Digital Twin Benefits for Energy and Utilities
Digital-twin modeling and cloud-based process management, driven by standardized, unified data, can deliver a range of benefits. These include delivery optimization, emergency preparedness, and enhanced resiliency in the face of new climate challenges. For example, a digital twin survey found that organizations using digital twins for efficiency improvements “have realized an average improvement of 16% in sustainability.” The survey also found that half of energy and utilities companies are already using digital twins for emissions predictions, to assist with planning and to track progress on greenhouse gas emissions reduction.
Digital twin-enabled models are also changing the employee experience for energy producers, in ways that make the work safer, greener and more efficient. One oil and gas company cited in the report is using digital twins of its platforms to allow engineers and other experts to do more than 4,000 hours of work onshore, rather than traveling to offshore platforms. Another producer has cut offshore hours by up to 50%, reducing the amount of time employees are exposed to risks on their platforms at sea.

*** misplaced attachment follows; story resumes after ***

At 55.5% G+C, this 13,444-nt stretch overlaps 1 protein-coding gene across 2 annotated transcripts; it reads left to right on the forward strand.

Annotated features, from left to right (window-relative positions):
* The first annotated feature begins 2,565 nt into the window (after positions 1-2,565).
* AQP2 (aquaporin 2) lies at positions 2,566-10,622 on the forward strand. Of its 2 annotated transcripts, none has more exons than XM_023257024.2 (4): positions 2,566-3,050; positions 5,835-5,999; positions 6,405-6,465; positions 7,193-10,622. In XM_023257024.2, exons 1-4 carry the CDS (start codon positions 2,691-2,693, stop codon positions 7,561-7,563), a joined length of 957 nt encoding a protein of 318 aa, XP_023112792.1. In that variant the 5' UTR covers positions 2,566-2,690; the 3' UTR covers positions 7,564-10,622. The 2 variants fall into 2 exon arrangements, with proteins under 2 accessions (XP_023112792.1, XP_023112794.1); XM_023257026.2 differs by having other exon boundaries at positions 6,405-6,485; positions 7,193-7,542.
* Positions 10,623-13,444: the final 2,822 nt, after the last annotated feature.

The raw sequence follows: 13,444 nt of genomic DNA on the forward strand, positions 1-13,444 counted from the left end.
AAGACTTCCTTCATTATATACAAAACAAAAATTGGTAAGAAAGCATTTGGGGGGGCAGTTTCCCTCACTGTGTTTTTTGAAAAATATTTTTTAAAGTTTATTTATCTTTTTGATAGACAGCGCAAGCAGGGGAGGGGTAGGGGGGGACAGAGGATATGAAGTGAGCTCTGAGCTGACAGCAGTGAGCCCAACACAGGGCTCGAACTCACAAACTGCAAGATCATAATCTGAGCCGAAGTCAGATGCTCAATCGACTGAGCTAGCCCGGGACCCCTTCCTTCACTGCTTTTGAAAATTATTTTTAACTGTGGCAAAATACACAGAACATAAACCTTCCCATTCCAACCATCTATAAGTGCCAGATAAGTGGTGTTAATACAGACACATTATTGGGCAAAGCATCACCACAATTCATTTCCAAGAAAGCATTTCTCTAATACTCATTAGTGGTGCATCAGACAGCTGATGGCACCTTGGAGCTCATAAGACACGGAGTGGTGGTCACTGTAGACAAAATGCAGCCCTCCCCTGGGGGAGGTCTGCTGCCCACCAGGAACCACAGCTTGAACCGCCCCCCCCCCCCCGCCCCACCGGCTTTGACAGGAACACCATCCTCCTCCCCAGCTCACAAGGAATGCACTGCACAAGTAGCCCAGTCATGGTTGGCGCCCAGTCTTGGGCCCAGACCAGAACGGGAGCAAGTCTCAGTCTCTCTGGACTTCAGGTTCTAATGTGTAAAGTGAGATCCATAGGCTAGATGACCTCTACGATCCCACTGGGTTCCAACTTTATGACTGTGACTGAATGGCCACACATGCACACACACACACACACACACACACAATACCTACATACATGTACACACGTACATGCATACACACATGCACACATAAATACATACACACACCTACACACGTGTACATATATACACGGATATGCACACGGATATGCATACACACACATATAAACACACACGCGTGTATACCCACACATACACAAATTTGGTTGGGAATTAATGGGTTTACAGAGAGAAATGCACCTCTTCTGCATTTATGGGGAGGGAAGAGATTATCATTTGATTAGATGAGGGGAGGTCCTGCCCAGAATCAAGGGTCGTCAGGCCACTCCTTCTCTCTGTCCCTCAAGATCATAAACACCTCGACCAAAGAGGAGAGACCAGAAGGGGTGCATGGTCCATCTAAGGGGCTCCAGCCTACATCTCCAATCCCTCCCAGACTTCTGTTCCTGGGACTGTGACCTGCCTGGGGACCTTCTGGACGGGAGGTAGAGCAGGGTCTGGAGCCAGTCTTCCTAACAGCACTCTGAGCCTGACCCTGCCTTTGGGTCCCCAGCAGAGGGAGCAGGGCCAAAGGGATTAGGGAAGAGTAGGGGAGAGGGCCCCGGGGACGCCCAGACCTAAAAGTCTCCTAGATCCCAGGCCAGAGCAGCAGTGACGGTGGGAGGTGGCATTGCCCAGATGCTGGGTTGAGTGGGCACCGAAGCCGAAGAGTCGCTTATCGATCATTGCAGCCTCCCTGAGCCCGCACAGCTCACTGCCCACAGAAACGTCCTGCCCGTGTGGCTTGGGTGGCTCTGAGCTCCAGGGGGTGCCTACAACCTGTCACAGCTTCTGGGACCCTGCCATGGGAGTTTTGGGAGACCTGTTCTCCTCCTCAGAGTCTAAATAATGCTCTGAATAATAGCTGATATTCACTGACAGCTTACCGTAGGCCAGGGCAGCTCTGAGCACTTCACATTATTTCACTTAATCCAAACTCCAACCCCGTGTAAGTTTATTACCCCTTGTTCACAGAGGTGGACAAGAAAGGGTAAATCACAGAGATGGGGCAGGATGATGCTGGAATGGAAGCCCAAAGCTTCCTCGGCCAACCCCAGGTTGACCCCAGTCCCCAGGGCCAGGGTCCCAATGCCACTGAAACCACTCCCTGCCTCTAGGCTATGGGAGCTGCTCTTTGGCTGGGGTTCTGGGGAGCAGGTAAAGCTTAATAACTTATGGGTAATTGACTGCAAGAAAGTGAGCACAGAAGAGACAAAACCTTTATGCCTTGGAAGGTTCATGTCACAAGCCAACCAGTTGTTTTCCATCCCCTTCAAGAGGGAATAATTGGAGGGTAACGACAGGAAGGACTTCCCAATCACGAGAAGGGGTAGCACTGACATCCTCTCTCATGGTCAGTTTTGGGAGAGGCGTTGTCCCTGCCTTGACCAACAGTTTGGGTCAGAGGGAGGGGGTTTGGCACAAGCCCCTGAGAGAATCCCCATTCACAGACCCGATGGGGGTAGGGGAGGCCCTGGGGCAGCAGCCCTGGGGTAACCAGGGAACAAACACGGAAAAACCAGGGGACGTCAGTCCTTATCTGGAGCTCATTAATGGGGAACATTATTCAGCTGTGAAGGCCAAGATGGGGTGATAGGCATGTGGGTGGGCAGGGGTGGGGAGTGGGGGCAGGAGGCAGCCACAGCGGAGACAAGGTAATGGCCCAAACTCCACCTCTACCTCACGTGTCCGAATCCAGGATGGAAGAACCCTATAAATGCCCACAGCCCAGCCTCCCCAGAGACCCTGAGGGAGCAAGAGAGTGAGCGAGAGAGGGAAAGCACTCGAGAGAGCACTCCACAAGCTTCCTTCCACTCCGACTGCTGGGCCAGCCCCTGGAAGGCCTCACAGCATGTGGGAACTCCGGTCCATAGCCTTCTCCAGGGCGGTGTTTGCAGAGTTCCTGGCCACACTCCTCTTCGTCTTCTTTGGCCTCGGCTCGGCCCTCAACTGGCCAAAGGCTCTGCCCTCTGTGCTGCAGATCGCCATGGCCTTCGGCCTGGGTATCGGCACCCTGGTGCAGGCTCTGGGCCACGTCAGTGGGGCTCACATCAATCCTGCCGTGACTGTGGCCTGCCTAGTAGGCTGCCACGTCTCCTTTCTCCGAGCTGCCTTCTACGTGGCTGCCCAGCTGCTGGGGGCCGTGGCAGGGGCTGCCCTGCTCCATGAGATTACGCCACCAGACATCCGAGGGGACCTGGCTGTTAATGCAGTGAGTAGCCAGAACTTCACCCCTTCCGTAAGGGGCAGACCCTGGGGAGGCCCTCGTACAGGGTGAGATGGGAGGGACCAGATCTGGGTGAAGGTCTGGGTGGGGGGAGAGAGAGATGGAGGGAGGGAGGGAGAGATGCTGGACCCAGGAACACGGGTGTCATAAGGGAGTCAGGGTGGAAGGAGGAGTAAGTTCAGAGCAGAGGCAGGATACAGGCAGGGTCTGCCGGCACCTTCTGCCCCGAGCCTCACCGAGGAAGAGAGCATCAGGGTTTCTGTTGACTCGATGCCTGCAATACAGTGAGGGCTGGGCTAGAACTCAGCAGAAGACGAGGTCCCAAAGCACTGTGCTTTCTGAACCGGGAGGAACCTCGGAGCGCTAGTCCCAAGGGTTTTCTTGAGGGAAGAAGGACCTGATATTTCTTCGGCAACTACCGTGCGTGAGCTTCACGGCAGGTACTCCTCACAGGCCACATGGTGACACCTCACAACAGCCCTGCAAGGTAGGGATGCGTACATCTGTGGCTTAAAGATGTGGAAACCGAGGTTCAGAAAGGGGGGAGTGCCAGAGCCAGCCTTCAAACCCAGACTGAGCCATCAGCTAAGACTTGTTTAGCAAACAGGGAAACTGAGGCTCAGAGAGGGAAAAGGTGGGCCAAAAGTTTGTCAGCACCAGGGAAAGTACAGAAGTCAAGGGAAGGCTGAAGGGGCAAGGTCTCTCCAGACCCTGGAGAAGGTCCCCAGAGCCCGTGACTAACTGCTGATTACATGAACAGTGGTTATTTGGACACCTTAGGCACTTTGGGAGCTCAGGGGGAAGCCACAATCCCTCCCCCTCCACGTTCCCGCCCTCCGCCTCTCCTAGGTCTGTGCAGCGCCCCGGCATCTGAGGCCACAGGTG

Moving Beyond Data Fundamentals With Digital Twins
Once energy and utility organizations have their data unified, labeled and organized consistently, they can focus on other critical drivers that use the data: new technology architectures, new or revised roles for people who use the data to drive outcomes, and the optimal cloud platforms to drive maturity.
The digital twin maturity model starts with data, which is why we’ve spent so much time looking at it here. With data in place, the digital twin can begin modeling scenarios and facilities. Over time, the twin can be expanded or scaled up to provide performance assessment based on process and equipment data. Next, the addition of AI and machine learning capabilities can help organizations plan and deploy autonomous modeling operations. Finally, organizations that build use- and results-oriented models can deliver their results through their own platform as a service.
All these benefits rest on a solid data foundation. Now that the technology and the incentives are here to make the most of digital twins, it’s time to take the first step toward realizing them.